KTM 1190 RC8
Pictures: Redeye Media, Francesc Montero, Herwig Peuker, Heinz Mitterbauer
KTM-s 1190 RC8 was the most eagerly awaited bike of 2008. Not only did it mark another important and very big step for the Austrian factory in its expansion into the road bike market, the flagship KTM was an entirely new player in the high profile, big superbike sector.
The bike certainly offers all the specification buyers in this category expect: liquid-cooled V-twin engine producing 153bhp (155PS, 113.8kW), a light, 415lb (188kg) kerb weight and high quality components including WP suspension, Brembo Monobloc brake callipers and so on. What-s also promising is KTM-s exciting, uncompromising attitude and willingness to take risks: all of its road bikes to date have been hard edged, performance oriented and a thrill to ride, so a full-on superbike surely was going to be the wildest of the lot.
Click on image for gallery Then there-s the styling: penned by the Austrian Kiska Design company, as are most other KTMs, it-s radical, angular, aggressive and unmistakably KTM, even in the white colour option rather than the signature KTM orange. It-s not classically good looking in the way of Ducati-s 1098/1198, although against that the Italian bike is rather derivative, if undeniably attractive and classy too. But the KTM is certainly arresting and well balanced visually.
Good reasons for a significant number of people to have placed deposits on new RC8s even before the first test reports emerged, so were they disappointed?
Mostly no, but they might have been surprised by the riding position the first time they swung a leg across the bike. Far from the Ducati-type, wrist breaking, track attack ergonomics you might expect, the RC8 is almost sports tourer.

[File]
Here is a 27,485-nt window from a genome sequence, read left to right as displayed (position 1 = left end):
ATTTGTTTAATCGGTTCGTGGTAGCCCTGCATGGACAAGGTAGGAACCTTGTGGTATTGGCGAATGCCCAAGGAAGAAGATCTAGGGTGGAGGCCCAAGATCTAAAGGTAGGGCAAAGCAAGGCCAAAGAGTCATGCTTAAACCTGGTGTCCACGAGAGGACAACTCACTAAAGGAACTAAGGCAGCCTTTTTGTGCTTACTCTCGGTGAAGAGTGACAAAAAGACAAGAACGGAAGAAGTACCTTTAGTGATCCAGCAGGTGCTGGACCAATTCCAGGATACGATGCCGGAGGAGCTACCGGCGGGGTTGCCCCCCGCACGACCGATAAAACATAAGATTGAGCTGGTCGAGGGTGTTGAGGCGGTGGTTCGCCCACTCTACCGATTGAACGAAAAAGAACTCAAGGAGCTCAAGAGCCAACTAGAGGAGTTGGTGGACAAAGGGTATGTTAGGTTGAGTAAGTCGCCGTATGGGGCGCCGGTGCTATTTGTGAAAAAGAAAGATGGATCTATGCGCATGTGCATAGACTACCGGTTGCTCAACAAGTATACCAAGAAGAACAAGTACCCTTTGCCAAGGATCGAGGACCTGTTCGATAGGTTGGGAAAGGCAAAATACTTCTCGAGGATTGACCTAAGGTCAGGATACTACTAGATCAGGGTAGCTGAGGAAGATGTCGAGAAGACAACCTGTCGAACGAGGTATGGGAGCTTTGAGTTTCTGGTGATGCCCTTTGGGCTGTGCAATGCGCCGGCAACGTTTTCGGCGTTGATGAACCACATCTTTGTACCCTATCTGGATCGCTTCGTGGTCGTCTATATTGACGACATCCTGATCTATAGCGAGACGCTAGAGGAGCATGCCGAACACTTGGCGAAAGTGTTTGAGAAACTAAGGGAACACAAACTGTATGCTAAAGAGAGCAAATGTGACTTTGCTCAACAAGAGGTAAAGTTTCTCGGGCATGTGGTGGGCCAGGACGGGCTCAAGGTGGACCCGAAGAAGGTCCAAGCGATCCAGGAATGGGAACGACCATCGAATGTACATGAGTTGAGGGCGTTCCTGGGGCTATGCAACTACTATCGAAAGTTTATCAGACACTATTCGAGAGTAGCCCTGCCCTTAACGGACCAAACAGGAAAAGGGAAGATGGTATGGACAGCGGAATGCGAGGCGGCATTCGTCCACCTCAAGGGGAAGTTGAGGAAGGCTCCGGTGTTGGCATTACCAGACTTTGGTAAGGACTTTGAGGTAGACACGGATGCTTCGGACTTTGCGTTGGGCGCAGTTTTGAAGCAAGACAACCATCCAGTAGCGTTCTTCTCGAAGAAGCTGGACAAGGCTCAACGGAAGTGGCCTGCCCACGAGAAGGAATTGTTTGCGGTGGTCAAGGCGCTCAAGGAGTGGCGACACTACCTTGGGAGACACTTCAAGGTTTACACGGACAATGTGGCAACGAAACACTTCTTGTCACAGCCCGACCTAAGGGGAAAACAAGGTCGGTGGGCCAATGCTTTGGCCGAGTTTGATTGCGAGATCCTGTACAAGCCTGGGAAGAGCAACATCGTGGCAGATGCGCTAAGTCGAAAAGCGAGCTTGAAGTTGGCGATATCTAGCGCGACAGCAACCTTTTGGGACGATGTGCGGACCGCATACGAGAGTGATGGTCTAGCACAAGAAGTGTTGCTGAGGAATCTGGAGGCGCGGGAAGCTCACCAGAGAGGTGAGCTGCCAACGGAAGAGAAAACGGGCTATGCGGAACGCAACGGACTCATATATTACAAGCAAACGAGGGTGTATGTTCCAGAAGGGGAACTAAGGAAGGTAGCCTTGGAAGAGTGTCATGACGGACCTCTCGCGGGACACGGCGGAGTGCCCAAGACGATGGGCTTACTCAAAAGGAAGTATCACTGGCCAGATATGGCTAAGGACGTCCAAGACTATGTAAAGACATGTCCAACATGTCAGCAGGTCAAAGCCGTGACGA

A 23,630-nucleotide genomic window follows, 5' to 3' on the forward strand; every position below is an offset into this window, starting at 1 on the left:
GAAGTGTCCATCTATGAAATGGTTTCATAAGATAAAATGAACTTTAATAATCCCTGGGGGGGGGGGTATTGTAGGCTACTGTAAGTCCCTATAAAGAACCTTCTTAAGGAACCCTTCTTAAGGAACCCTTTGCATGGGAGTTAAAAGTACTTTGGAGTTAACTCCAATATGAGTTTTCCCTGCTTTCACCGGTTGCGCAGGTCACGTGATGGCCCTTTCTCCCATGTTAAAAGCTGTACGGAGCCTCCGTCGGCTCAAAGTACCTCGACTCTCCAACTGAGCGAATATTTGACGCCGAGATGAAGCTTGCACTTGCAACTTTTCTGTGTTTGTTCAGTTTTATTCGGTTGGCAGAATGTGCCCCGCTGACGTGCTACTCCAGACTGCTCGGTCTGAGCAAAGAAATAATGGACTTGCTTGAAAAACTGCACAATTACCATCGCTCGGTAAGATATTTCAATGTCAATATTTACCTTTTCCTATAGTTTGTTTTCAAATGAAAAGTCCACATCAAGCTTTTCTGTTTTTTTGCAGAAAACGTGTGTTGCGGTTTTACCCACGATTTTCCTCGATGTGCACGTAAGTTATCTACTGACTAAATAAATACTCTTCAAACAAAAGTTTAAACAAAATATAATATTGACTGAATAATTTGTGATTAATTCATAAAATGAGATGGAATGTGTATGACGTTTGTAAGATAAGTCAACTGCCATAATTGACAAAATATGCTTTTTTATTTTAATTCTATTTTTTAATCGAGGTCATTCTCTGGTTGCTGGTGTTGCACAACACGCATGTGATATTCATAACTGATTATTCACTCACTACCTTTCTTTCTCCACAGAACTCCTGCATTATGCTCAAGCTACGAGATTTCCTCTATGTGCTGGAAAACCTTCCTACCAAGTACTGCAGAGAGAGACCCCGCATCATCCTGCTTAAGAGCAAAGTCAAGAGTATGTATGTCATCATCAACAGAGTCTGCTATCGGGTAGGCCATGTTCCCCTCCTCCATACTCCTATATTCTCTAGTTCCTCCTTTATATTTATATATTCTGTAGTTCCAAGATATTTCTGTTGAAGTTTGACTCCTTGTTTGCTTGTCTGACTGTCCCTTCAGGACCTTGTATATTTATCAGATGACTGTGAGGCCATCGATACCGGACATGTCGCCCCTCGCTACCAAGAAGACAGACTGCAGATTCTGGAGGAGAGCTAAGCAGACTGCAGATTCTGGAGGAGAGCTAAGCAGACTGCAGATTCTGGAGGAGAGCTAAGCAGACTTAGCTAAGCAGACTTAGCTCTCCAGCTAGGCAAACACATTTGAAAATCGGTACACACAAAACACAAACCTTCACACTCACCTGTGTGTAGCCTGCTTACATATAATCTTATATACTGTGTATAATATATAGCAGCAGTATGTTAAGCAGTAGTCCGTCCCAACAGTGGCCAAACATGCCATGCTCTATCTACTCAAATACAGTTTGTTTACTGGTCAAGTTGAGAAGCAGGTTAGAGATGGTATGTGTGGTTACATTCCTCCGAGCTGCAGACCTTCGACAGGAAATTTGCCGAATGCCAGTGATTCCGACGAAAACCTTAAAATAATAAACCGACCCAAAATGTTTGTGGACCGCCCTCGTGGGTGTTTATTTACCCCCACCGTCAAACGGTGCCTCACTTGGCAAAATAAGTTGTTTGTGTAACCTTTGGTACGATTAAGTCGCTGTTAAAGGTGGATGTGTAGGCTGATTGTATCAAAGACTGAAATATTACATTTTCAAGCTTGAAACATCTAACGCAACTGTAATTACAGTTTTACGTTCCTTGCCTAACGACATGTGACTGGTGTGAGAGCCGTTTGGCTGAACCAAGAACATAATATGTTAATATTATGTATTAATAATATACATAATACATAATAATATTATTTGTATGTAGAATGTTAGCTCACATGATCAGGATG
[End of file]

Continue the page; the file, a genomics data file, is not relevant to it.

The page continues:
Well, it-s sports tourer with the bars, footrests and seat adjusted that way – pleasingly, all of these can be tailored to suit the rider or riding, and for our road ride on some twisty back lanes in Spanish Andalusia they were moved into their most conservative settings. With them adjusted like this you-re sat reasonably upright with plenty of room even for longer legs, yet the fairly low screen does an excellent job of separating the airflow without excessive turbulence, sufficient for cruising way in excess of legal road speeds indefinitely. Seat comfort is good too: if not exactly plush it-s still fine for several hours on board, and even the mirrors are wide enough to see what-s behind you – well, you could if they didn-t shake and vibrate so badly.
The engine works well in medium pace riding too, providing huge midrange torque and perfect fuelling at medium throttle openings, although on a very light throttle in the lower gears there-s a little hunting and abruptness. But generally it-s good.
All of which is a little awkward for KTM, as the bike-s very versatility is really not something the company is especially keen to trumpet, as this rather goes against its pure-sports, focussed image. So, off to the fabulous Ascari test track near Ronda in southern Spain where the RC8 could show off what it-s really meant to do, and here it acquitted itself well too.
But even with the ergonomics adjusted for circuit use it-s still nowhere near as committed as an 1198, and still on full lock the tops of your hands clash with the mirrors, which if you-re wearing bulky knuckle protectors can actively interfere with full lock, low speed steering. Ah well, a few quirks never hurt the Italians.
It-s a fine track bike though, yet very different to the 1198, although comparisons initially were made with the old 1098 of course. And where a 1098 has heavy steering the RC8 responds more eagerly to rider inputs, then turns very sharply towards the corner apex, so much so that it took me several laps to adapt and stop myself having to re-evaluate a too-tight line.